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Tenacious D in the Place To Be, by Brian Farrelly
 Tenacious D
Kyle Gass and Jack Black of Tenacious D

To the uninitiated, I tell you this. Tenacious D are just about the rootenist, tootenist, acoustic-guitar-slinging comedy duo ever to walk upon God's green earth. Chances are you've never heard of them before. But their hilarious stage act has appeared on Mr. Show, the cinema classic Bio Dome (starring Pauly Shore and Stephen Baldwin), and two of their own HBO specials, featuring skits and performances of their "heavy acoustic" songs at an open-mic night in front of a deserted and apathetic coffee-house audience. Given that their current show-biz status is underground at best (slightly above that of Don Knotts on the comedy food chain), I assumed that the audience for their Irving Plaza show on August 30, 1999 would consist of me, along with about 40 other portly gentlemen and the women who love them, but much to my surprise, there was a conga line clear around the block waiting to get in. Thankfully, my weasel status as a "rock journalist" allowed me a quicker mode of egress on the comp ticket line, but once inside, I was further distressed to discover the floor and balcony areas packed to the gills with young, fresh-faced fellows and the trophy girlfriends who tolerate them.

My inner hipster winced at the thought that something I once felt a secret pride in knowing about and sharing with others was now public knowledge among dudes in designer tank-tops and multi-colored cell phones. Several beers later, however, I began to feel a certain camaraderie with my fellow concertgoers that can only come from enduring a tortuous half hour of Stevie Ray Vaughan concert footage on the stage's jumbo video screen. We were all impatient to see our premium-channel cable idols and thus it seemed an ill-advised move to put on the warm-up band they did, whose entirely forgettable set of "Friends"-style, Starbucks rock went over like Ice Cube opening up for a Ku Klux Klan rally. Thankfully, their set was kept mercifully short, I'm sure in no small part to the fact that people continually yelled, "We want the D!!" between their songs.

Growing up, I used to watch a children's show called The Magic Garden which, like Sid & Marty Krofft masterpieces such as Sigmund and the Sea Monsters and Land of the Lost, shared an affinity for horribly cheesy sets, embarrassing pastel outfits and a tenuous grasp of reality. The hosts were two hippie chicks who played bizarre folk songs on their acoustic guitars, communed with a "magic" oak tree which housed a talking squirrel and delivered wacky outfits to the girls so they could play dress-up. Every show they'd pay visit to the "chuckle patch," a bunch of plastic dandelions that would write jokes for the girls and then spaz out while laughing maniacally at their own punch lines. Needless to say, this show prepared me for my entire college career of marijuana and LSD intake. Looking back on it now, I'm not quite sure if those two women were really that psychotically shiny happy or just two pot smokin' honeys playing a big joke on all of our parents.

Tenacious D also skirt this fine line between winking mockery and deadpan earnestness. Their songs, detailing their delusional rise to power in the music industry and the trials and triumphs of being "The Greatest Band in the World," are filled with some of the funniest and most ridiculous lyrics this side of rapper Sir Mix-A-Lot's "Baby Got Back." But they belt it out with such bravado and heartfelt conviction that you sometimes forget it's all an act.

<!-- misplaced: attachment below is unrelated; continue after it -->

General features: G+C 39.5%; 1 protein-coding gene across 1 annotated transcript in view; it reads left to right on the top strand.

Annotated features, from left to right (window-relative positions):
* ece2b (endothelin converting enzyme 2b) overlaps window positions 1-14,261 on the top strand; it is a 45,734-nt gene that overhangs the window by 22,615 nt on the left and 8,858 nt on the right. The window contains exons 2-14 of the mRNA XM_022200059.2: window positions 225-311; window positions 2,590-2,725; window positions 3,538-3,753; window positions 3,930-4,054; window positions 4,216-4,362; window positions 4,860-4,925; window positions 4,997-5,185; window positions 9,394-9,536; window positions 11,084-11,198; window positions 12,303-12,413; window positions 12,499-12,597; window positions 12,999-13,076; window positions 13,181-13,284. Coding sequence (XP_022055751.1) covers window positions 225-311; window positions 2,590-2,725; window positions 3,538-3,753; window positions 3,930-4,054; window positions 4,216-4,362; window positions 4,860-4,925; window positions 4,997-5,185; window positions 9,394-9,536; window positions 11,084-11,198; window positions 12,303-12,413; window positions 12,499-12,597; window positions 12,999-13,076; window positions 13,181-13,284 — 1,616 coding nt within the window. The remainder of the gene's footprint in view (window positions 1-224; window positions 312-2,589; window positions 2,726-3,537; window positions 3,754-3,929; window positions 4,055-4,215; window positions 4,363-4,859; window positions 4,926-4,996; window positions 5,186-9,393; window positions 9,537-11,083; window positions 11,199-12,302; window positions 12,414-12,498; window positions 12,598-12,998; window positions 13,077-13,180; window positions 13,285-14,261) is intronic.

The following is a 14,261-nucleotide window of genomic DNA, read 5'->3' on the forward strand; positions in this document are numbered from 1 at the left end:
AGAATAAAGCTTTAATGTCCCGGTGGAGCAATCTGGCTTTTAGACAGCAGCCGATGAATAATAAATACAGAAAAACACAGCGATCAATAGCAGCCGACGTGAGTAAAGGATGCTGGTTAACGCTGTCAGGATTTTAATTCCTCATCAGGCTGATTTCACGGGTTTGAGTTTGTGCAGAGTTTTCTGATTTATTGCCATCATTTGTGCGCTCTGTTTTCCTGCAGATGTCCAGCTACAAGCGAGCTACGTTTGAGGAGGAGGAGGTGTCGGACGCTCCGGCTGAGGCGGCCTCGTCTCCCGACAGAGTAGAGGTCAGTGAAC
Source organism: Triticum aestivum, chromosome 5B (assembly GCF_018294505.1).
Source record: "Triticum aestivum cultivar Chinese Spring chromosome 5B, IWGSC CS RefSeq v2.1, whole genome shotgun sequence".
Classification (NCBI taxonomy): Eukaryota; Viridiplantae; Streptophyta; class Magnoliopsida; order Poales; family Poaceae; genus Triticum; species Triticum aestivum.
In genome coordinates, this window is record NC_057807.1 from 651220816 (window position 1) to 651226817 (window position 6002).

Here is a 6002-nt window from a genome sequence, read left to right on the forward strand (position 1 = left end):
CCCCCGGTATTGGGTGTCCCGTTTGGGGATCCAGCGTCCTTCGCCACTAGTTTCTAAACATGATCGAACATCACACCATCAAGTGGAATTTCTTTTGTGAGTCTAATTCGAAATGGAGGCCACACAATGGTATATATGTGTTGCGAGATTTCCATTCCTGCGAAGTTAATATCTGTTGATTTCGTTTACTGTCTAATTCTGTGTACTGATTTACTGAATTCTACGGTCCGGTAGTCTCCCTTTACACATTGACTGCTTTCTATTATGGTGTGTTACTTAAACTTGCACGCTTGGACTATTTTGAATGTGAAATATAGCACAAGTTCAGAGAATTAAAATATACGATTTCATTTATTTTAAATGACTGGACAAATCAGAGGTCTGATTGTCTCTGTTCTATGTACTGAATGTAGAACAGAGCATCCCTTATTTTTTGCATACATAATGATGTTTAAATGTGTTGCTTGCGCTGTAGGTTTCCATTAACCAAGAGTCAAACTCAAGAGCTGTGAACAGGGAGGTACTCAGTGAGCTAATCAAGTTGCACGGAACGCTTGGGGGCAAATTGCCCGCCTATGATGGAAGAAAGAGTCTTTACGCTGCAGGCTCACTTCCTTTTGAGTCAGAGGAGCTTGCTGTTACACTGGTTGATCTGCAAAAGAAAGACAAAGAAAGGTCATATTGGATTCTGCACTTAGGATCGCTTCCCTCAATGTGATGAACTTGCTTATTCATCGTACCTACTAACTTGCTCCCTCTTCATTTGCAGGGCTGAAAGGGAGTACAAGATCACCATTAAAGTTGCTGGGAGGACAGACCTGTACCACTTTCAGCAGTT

Mounting the stage to the thundering applause usually reserved for monster truck rallies or a Doors cover band, it was quite evident that "The D" had the crowd in the palm of their sweaty hands from the get go and they gave the crowd exactly what they wanted. That is, Woody Guthrie by way of Spinal Tap tunes about smokin' hash, rockin' the house and suckin' on the toes of "backstage Bettys." With the absurdity of comedian Andy Kaufman, the vocal harmonies of Seals & Crofts and some straight-up awesome guitar playing, their acoustic folk rocked harder than any rap/metal band on the airwaves and was funnier than most any line-up of shows on Comedy Central. In addition to their own tunes, they performed a show-stopping cover of the original Spiderman theme song during which a horrendously costumed Spiderman and something that resembled the tin man from The Wizard of Oz (dubbed "Y2K Man") chased each other around the stage and battled with aerosol cans of "silly string" in a fight for world domination.

The only criticism of the show I can muster is that their anti-acoustic songs somehow seemed a whole lot funnier on TV because they sang them with the demented fervor of performing "Live at Budokan," despite being in an empty café. Seeing them in a huge club packed tighter than a Times Square peep show during fleet week and with goons screaming out "We love the D!" every few minutes, the show kinda lost some of its initial charm.

I guess I'll just have to get used to it, since a forthcoming album and movie due out next year will no doubt make them bigger than Weird Al Yankovic. I'm sure the next live show they do will be even more crowded than this Irving Plaza gig. If there is any justice (or irony) in this cruel world, it won't be long before Tenacious D are packing arenas and stadiums with expensive pyrotechnic displays, elaborate stage shows and an entire chorus line of Luscious D Go-Go Dancers. I even foresee them shedding their acoustic guitars someday and going electric, staging a mock sell-out uproar a la Bob Dylan when he plugged in at the Newport Folk Festival. It's all part of their rock 'n' roll fantasy, so until then, try to catch them on tour or find a friend with HBO who can tape their shows for ya.

September 1999


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